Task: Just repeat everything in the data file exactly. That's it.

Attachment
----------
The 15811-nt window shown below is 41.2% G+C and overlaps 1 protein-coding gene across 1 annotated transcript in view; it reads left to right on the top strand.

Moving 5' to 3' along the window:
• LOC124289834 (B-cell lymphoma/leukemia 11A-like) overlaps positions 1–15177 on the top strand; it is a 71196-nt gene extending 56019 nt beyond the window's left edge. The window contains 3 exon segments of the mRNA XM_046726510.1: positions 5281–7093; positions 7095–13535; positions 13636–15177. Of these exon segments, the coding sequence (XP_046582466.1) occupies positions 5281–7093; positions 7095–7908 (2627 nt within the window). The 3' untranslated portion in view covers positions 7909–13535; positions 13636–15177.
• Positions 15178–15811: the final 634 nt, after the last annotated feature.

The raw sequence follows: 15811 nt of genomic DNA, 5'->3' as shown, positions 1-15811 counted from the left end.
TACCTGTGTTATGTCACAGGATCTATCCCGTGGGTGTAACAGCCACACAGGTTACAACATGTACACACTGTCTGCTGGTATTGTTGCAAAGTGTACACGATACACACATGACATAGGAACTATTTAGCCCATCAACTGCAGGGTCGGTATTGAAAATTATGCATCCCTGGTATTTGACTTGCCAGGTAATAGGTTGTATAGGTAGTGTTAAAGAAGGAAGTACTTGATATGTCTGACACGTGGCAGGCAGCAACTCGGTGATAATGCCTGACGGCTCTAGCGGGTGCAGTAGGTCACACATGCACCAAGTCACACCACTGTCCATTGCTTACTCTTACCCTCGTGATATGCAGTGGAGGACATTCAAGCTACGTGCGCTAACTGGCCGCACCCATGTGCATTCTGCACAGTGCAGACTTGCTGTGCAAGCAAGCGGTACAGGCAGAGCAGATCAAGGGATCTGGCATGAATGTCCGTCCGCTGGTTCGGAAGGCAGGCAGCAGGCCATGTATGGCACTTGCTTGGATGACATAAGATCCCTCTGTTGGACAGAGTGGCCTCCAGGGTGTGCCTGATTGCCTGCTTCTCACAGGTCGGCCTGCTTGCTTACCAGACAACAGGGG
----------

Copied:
The 15811-nt window shown below is 41.2% G+C and overlaps 1 protein-coding gene across 1 annotated transcript in view; it reads left to right on the top strand.

Moving 5' to 3' along the window:
• LOC124289834 (B-cell lymphoma/leukemia 11A-like) overlaps positions 1–15177 on the top strand; it is a 71196-nt gene extending 56019 nt beyond the window's left edge. The window contains 3 exon segments of the mRNA XM_046726510.1: positions 5281–7093; positions 7095–13535; positions 13636–15177. Of these exon segments, the coding sequence (XP_046582466.1) occupies positions 5281–7093; positions 7095–7908 (2627 nt within the window). The 3' untranslated portion in view covers positions 7909–13535; positions 13636–15177.
• Positions 15178–15811: the final 634 nt, after the last annotated feature.

The raw sequence follows: 15811 nt of genomic DNA, 5'->3' as shown, positions 1-15811 counted from the left end.
TACCTGTGTTATGTCACAGGATCTATCCCGTGGGTGTAACAGCCACACAGGTTACAACATGTACACACTGTCTGCTGGTATTGTTGCAAAGTGTACACGATACACACATGACATAGGAACTATTTAGCCCATCAACTGCAGGGTCGGTATTGAAAATTATGCATCCCTGGTATTTGACTTGCCAGGTAATAGGTTGTATAGGTAGTGTTAAAGAAGGAAGTACTTGATATGTCTGACACGTGGCAGGCAGCAACTCGGTGATAATGCCTGACGGCTCTAGCGGGTGCAGTAGGTCACACATGCACCAAGTCACACCACTGTCCATTGCTTACTCTTACCCTCGTGATATGCAGTGGAGGACATTCAAGCTACGTGCGCTAACTGGCCGCACCCATGTGCATTCTGCACAGTGCAGACTTGCTGTGCAAGCAAGCGGTACAGGCAGAGCAGATCAAGGGATCTGGCATGAATGTCCGTCCGCTGGTTCGGAAGGCAGGCAGCAGGCCATGTATGGCACTTGCTTGGATGACATAAGATCCCTCTGTTGGACAGAGTGGCCTCCAGGGTGTGCCTGATTGCCTGCTTCTCACAGGTCGGCCTGCTTGCTTACCAGACAACAGGGG